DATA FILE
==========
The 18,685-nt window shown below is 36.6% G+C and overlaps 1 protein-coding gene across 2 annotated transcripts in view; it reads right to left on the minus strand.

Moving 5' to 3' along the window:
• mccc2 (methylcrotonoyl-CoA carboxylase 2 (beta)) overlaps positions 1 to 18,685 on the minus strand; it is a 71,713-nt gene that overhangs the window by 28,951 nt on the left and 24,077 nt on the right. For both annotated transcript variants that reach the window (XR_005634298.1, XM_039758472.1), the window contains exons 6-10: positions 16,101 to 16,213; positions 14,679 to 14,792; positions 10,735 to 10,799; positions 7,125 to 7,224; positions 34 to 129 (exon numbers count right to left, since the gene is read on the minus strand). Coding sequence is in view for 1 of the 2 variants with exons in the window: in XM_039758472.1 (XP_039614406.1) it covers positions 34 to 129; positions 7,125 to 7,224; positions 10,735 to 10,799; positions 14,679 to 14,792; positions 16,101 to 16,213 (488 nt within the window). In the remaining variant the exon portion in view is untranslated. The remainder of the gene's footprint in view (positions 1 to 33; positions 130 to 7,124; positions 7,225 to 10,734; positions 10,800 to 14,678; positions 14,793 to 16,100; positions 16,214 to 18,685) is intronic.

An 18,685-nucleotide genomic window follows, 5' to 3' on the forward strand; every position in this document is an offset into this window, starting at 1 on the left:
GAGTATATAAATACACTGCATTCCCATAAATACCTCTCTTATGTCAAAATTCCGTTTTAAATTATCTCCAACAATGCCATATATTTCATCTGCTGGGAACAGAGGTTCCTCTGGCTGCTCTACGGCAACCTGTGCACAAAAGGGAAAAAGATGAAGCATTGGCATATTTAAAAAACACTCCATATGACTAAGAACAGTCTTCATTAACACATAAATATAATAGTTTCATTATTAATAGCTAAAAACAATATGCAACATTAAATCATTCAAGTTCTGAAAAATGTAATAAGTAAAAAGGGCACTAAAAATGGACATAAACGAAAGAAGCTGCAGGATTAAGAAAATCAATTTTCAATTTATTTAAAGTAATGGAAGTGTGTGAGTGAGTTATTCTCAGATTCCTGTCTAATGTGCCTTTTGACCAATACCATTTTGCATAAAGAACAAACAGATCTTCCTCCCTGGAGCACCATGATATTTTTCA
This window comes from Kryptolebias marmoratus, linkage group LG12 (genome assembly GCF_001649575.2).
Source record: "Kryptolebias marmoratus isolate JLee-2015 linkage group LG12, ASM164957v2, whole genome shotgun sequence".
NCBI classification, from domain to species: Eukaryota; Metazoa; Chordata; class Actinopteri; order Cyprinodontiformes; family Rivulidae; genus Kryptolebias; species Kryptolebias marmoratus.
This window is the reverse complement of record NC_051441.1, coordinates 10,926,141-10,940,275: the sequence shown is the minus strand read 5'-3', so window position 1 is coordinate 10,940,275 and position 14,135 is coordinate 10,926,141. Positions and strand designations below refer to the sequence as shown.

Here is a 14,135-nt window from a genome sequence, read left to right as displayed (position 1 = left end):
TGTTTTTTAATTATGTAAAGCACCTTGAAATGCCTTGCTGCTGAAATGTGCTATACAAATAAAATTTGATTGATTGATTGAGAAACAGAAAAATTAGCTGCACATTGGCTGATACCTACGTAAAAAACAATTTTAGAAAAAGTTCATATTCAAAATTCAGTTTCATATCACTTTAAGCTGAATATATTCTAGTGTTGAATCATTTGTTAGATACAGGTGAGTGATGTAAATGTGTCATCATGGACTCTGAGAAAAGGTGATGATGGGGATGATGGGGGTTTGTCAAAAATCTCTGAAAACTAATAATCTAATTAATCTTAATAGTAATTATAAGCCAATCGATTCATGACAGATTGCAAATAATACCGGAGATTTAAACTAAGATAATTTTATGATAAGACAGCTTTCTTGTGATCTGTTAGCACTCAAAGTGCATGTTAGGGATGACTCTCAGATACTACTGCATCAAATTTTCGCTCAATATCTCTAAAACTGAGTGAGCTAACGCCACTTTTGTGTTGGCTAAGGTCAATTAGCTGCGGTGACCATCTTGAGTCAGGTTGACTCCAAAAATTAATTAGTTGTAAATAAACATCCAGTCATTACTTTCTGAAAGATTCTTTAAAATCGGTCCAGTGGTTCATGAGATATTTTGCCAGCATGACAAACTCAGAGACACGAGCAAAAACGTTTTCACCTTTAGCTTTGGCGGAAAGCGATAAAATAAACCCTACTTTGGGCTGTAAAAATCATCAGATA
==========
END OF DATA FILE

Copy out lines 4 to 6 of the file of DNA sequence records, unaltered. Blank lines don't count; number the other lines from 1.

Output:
An 18,685-nucleotide genomic window follows, 5' to 3' on the forward strand; every position in this document is an offset into this window, starting at 1 on the left:
GAGTATATAAATACACTGCATTCCCATAAATACCTCTCTTATGTCAAAATTCCGTTTTAAATTATCTCCAACAATGCCATATATTTCATCTGCTGGGAACAGAGGTTCCTCTGGCTGCTCTACGGCAACCTGTGCACAAAAGGGAAAAAGATGAAGCATTGGCATATTTAAAAAACACTCCATATGACTAAGAACAGTCTTCATTAACACATAAATATAATAGTTTCATTATTAATAGCTAAAAACAATATGCAACATTAAATCATTCAAGTTCTGAAAAATGTAATAAGTAAAAAGGGCACTAAAAATGGACATAAACGAAAGAAGCTGCAGGATTAAGAAAATCAATTTTCAATTTATTTAAAGTAATGGAAGTGTGTGAGTGAGTTATTCTCAGATTCCTGTCTAATGTGCCTTTTGACCAATACCATTTTGCATAAAGAACAAACAGATCTTCCTCCCTGGAGCACCATGATATTTTTCA
This window comes from Kryptolebias marmoratus, linkage group LG12 (genome assembly GCF_001649575.2).